By Elizabeth Perry
Moon Area School District once again discussed the possibility of closing Hyde Elementary School in the same town hall meeting where the district proposed a new stadium complex and administrative building.
The stadium rebuild, tennis court move and parking lot would cost an estimated $32 million.
The cost to fix Hyde’s HVAC system, make the elevator compliant with the Americans with Disabilities Act and fund other improvements would cost an estimated $9.7 million.
Mooncrest advisory board member Lisa Baltis said that whenever the closing of Hyde is discussed, her organization goes into “helpful survival mode.”
Baltis said the discussion made families at Hyde feel, “Less worthy than other Moon students and less worthy than other Moon families.”
On Sept. 27, the district presented four scenarios intended for public discussion designed to deal with increased student enrollment. Three of those scenarios included the closure of Hyde Elementary School.
Keeping the school open would come with the $9.7 million price tag, while another suggestion of combining the schools would cost between $208,000 and $493,000. The most costly option presented was to shut down all five elementary schools and build one large facility to house all the students, which would cost $130 million.
Rebuilding the stadium and revamping the tennis courts were deemed “necessary” and were not included in the options presented to the audience as up for debate.
The “strategic plan” findings stated that additional staff members were needed across the district in the areas of counseling, English as second language instructors, reading specialists, special education teachers, emotional support, behavioral support and “academic offerings.”
Hyde’s enrollment has increased by 34 students, and it is at 64% capacity. Allard School’s population has increased by 31 students.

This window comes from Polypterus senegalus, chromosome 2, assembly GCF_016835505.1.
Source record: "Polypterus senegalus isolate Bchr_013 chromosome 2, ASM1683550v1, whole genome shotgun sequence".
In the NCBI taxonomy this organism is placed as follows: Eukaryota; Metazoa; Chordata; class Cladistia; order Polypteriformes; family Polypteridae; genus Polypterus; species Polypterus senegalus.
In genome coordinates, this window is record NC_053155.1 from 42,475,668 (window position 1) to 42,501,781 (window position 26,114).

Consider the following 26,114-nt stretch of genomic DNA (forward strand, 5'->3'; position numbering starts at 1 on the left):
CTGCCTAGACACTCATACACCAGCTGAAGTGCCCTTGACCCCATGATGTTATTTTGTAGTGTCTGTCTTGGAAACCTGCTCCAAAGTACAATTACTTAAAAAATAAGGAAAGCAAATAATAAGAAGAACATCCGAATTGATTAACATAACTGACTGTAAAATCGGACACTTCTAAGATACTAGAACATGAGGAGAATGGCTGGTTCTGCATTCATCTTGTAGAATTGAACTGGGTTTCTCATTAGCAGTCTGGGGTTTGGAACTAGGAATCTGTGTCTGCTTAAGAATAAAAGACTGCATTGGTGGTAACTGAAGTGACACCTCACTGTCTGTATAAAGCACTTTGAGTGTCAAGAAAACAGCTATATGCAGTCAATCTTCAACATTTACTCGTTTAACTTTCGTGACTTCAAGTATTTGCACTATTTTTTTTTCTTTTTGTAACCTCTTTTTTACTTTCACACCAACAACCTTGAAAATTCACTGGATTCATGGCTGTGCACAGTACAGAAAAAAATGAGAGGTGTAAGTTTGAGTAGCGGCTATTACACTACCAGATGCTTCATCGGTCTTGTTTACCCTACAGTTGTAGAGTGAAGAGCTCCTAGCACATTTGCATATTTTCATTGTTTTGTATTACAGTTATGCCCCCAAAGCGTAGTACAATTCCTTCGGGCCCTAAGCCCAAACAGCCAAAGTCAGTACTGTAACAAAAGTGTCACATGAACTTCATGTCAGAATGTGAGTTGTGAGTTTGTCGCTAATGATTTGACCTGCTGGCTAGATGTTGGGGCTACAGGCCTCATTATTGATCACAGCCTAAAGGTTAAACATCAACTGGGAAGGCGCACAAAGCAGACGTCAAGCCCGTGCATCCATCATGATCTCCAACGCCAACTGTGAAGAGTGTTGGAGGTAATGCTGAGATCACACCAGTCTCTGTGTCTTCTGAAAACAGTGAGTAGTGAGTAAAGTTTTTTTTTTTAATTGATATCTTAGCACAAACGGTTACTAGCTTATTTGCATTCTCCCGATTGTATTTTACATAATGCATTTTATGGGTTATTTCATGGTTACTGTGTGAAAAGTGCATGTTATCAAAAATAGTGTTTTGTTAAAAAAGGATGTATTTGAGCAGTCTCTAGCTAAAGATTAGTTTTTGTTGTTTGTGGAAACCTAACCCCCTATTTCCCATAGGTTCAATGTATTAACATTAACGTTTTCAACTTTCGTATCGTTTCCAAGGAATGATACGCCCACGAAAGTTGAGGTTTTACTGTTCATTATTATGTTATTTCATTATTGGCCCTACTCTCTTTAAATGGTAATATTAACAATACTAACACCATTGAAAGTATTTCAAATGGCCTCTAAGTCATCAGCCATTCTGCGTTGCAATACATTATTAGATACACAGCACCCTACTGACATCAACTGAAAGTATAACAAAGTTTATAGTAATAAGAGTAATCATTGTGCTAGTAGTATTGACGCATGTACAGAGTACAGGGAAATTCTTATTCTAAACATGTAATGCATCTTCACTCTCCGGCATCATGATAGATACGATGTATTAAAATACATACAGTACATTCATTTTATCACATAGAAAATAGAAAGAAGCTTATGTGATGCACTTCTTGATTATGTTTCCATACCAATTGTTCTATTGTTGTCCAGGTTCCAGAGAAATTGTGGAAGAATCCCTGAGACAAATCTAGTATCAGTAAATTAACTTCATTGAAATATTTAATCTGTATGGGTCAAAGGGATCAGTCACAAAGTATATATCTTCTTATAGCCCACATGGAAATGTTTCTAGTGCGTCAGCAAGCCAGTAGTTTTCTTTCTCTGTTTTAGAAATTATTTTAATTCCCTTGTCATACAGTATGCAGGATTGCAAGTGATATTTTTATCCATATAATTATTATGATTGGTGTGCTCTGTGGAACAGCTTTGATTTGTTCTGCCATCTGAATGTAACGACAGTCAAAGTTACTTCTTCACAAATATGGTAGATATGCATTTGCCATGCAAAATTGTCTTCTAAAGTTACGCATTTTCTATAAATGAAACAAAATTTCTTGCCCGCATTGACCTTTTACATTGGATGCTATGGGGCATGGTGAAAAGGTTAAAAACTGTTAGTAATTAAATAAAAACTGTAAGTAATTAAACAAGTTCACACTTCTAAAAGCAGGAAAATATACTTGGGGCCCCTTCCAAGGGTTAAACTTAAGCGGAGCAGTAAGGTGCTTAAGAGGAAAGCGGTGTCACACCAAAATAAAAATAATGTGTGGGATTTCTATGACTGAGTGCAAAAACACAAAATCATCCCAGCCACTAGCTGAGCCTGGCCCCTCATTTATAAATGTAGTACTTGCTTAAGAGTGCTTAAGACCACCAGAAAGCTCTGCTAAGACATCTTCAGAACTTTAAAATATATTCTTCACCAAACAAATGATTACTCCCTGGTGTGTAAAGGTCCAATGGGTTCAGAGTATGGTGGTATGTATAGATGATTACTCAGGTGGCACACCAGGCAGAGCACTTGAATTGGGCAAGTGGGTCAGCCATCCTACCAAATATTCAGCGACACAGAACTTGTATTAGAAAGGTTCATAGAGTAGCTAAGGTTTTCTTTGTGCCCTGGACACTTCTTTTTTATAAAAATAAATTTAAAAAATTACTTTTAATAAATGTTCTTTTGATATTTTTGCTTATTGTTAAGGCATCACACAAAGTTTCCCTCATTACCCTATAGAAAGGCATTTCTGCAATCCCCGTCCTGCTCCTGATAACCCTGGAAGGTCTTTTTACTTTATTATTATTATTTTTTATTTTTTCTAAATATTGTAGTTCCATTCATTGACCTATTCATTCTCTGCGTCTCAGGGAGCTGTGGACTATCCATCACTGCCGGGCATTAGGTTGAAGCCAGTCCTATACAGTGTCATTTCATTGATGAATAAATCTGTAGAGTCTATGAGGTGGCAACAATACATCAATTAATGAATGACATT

Combining the schools and converting STEM rooms into traditional classrooms would put them at capacity.
Superintendent Barry J. Balaski presented the plan and answered questions during the town hall meeting.
“What I won’t let that narrative be is that Hyde’s better than our other elementaries,” Belaski said during the presentation.
After the presentation, several speakers disagreed with the characterization.
“Nobody at Hyde thinks that they’re better,” Hyde PTO member Abbie Childers said.
Parent Melissa Lucic said she thought the tenor of the conversation had turned to “pit the schools against each other.” Lucic thought any parent would be equally vocal if their schools seemed under imminent threat. The majority of people in the auditorium were opposed to the closing of Hyde Elementary, as demonstrated by a show of hands. Balaski said he thought those opposed to the closure were overrepresented in the crowd because they knew it was on the agenda.
“It feels like the decision has been made already,” Lucic said.
Balaski said the students at Hyde might all be relocated to Brooks, but then said there was no guarantee as the “community makes that choice.”
The reasons behind Hyde’s potential closure were listed as the age of the building, the condition of the facility which needs critical upgrades, the central location of the building which meant its students would face less of a lengthy commute to the other schools, student capacity and the value of selling it off. The value of the property was an estimated $10 million.
After the meeting, Balaski said no buyers were interested in purchasing the school building.
Foreman Design Build is involved with the project, and President Phillip Foreman also addressed the crowd, saying the next step in the process was to get an architect on board to begin drawing up plans. Foreman said his priority was moving forward with the stadium plans as any decision about the schools was still up for debate.